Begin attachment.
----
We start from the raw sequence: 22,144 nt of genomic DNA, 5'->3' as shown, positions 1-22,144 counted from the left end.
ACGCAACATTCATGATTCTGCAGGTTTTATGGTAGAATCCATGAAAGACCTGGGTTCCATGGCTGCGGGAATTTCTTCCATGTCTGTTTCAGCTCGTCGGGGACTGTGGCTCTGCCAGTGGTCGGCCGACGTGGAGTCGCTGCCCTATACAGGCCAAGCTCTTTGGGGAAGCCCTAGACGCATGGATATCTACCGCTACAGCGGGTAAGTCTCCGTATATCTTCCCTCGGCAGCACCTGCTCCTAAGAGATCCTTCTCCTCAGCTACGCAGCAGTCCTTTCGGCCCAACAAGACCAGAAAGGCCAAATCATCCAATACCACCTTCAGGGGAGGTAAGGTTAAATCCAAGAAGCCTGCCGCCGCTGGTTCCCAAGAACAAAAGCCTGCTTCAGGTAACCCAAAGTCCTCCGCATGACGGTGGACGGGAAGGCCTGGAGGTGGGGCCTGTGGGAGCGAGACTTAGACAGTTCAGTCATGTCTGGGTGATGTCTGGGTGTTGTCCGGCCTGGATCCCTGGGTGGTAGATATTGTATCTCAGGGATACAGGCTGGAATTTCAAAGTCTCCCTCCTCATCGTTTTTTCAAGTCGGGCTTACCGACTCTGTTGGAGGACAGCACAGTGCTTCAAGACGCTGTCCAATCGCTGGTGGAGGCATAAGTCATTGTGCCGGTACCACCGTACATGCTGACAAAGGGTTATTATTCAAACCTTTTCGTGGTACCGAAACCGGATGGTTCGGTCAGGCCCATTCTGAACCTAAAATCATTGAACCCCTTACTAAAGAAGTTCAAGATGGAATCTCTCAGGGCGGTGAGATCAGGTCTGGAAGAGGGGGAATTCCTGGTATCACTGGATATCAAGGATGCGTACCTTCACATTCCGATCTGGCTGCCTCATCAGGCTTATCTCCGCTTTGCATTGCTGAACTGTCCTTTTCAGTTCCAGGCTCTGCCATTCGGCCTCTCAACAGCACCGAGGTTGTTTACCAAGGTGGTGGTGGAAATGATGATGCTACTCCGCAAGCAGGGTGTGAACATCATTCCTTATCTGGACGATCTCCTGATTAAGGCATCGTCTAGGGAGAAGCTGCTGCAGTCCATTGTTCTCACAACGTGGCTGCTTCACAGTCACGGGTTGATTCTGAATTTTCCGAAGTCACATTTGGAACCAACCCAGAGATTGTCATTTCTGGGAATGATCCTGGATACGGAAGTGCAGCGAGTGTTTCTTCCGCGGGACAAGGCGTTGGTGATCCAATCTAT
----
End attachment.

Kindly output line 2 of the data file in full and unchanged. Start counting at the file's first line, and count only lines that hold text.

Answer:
ACGCAACATTCATGATTCTGCAGGTTTTATGGTAGAATCCATGAAAGACCTGGGTTCCATGGCTGCGGGAATTTCTTCCATGTCTGTTTCAGCTCGTCGGGGACTGTGGCTCTGCCAGTGGTCGGCCGACGTGGAGTCGCTGCCCTATACAGGCCAAGCTCTTTGGGGAAGCCCTAGACGCATGGATATCTACCGCTACAGCGGGTAAGTCTCCGTATATCTTCCCTCGGCAGCACCTGCTCCTAAGAGATCCTTCTCCTCAGCTACGCAGCAGTCCTTTCGGCCCAACAAGACCAGAAAGGCCAAATCATCCAATACCACCTTCAGGGGAGGTAAGGTTAAATCCAAGAAGCCTGCCGCCGCTGGTTCCCAAGAACAAAAGCCTGCTTCAGGTAACCCAAAGTCCTCCGCATGACGGTGGACGGGAAGGCCTGGAGGTGGGGCCTGTGGGAGCGAGACTTAGACAGTTCAGTCATGTCTGGGTGATGTCTGGGTGTTGTCCGGCCTGGATCCCTGGGTGGTAGATATTGTATCTCAGGGATACAGGCTGGAATTTCAAAGTCTCCCTCCTCATCGTTTTTTCAAGTCGGGCTTACCGACTCTGTTGGAGGACAGCACAGTGCTTCAAGACGCTGTCCAATCGCTGGTGGAGGCATAAGTCATTGTGCCGGTACCACCGTACATGCTGACAAAGGGTTATTATTCAAACCTTTTCGTGGTACCGAAACCGGATGGTTCGGTCAGGCCCATTCTGAACCTAAAATCATTGAACCCCTTACTAAAGAAGTTCAAGATGGAATCTCTCAGGGCGGTGAGATCAGGTCTGGAAGAGGGGGAATTCCTGGTATCACTGGATATCAAGGATGCGTACCTTCACATTCCGATCTGGCTGCCTCATCAGGCTTATCTCCGCTTTGCATTGCTGAACTGTCCTTTTCAGTTCCAGGCTCTGCCATTCGGCCTCTCAACAGCACCGAGGTTGTTTACCAAGGTGGTGGTGGAAATGATGATGCTACTCCGCAAGCAGGGTGTGAACATCATTCCTTATCTGGACGATCTCCTGATTAAGGCATCGTCTAGGGAGAAGCTGCTGCAGTCCATTGTTCTCACAACGTGGCTGCTTCACAGTCACGGGTTGATTCTGAATTTTCCGAAGTCACATTTGGAACCAACCCAGAGATTGTCATTTCTGGGAATGATCCTGGATACGGAAGTGCAGCGAGTGTTTCTTCCGCGGGACAAGGCGTTGGTGATCCAATCTAT